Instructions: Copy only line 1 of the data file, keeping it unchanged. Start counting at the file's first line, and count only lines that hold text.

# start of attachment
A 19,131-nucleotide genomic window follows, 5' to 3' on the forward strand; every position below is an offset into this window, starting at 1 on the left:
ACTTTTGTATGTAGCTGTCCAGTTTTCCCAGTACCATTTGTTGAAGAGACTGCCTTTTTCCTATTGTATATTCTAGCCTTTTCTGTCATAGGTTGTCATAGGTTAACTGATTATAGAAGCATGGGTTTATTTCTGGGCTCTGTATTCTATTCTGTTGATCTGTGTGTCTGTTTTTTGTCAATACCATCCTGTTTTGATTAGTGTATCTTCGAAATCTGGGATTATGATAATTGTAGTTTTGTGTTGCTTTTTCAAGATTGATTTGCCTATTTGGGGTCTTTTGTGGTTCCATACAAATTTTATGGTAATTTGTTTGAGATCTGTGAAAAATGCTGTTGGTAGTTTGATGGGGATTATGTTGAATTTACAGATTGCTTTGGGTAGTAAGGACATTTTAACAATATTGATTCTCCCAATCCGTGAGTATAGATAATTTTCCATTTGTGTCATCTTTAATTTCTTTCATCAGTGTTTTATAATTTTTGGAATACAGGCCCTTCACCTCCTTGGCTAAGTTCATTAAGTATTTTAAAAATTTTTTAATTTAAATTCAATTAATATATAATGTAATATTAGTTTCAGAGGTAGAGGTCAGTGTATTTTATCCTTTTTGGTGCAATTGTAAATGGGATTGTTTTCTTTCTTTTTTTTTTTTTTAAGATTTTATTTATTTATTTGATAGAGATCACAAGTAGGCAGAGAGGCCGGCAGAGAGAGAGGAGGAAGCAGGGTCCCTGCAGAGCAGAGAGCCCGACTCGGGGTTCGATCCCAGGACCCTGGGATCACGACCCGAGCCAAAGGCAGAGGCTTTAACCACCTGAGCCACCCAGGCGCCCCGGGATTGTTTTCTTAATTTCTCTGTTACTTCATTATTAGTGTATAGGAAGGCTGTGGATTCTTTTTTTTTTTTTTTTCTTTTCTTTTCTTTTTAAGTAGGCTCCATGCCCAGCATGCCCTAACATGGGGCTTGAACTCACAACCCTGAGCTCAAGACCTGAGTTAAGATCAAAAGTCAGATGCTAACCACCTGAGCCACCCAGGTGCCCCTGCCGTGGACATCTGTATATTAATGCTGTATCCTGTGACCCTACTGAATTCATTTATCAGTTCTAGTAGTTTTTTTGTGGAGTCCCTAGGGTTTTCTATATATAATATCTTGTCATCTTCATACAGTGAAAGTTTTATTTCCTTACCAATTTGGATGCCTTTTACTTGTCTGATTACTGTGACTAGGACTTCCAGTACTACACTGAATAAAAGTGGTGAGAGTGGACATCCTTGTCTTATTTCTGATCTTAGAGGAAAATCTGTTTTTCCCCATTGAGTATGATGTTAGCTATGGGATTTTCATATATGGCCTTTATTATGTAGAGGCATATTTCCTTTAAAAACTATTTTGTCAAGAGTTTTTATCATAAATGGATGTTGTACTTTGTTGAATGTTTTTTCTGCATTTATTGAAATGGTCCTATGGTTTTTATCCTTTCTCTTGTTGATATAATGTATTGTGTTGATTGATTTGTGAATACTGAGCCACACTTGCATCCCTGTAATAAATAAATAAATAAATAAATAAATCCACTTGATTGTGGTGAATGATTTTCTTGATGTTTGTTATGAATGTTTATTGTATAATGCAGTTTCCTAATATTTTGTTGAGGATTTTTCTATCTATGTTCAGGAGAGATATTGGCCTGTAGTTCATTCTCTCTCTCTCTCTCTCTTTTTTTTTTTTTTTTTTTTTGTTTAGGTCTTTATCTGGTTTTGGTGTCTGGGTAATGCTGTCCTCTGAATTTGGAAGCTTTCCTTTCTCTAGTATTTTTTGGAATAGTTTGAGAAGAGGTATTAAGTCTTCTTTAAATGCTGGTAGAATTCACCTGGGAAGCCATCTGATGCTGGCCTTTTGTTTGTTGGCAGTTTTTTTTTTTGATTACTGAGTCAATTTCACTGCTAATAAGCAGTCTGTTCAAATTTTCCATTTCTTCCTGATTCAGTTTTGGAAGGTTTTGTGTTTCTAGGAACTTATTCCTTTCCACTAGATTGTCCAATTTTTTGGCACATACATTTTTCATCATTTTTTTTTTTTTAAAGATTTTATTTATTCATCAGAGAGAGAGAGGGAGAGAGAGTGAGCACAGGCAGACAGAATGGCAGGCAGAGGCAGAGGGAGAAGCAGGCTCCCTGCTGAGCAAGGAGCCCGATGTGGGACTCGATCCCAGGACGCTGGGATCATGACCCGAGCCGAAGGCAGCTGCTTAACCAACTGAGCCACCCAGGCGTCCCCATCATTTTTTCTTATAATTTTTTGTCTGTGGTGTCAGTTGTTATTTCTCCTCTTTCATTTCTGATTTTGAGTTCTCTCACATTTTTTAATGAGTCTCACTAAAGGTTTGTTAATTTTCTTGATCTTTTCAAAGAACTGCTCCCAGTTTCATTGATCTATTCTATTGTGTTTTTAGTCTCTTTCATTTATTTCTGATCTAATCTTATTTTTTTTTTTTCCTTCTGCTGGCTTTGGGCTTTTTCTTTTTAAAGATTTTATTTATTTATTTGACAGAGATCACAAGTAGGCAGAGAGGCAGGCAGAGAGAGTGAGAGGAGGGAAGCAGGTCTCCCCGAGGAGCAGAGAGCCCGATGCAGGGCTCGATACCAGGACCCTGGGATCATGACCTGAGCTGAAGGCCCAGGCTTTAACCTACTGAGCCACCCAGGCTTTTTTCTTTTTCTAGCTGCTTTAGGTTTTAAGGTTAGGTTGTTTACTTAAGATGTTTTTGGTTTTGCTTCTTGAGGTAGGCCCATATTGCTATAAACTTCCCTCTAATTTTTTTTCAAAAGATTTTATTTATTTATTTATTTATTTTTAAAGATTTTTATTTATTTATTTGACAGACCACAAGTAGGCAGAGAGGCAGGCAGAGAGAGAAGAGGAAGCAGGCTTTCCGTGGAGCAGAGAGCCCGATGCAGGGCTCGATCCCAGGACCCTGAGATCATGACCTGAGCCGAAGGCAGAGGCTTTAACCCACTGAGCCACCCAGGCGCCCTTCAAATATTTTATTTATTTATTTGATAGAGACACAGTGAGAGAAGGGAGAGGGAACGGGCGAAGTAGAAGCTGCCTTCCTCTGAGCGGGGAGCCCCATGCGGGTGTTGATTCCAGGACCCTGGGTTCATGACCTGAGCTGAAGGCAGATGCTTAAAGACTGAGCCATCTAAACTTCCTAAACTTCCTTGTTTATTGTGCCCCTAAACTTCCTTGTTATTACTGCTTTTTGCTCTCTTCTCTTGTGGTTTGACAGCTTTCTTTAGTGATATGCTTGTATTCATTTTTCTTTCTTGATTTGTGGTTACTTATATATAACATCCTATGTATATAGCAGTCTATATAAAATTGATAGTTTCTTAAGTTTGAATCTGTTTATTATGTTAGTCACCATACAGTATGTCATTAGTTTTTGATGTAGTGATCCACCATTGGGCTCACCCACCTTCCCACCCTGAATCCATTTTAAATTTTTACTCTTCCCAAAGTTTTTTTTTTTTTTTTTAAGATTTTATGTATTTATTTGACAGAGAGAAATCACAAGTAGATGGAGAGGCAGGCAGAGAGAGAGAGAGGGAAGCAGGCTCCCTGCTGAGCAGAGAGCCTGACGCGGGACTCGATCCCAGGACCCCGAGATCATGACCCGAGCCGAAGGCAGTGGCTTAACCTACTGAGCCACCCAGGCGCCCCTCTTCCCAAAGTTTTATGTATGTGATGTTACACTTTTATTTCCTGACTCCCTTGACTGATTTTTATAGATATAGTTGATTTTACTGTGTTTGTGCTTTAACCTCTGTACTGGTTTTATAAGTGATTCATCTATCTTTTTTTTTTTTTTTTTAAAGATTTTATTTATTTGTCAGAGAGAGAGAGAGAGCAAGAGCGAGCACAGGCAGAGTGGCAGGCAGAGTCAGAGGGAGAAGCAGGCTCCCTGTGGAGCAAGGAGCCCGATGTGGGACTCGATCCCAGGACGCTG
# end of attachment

A 19,131-nucleotide genomic window follows, 5' to 3' on the forward strand; every position below is an offset into this window, starting at 1 on the left: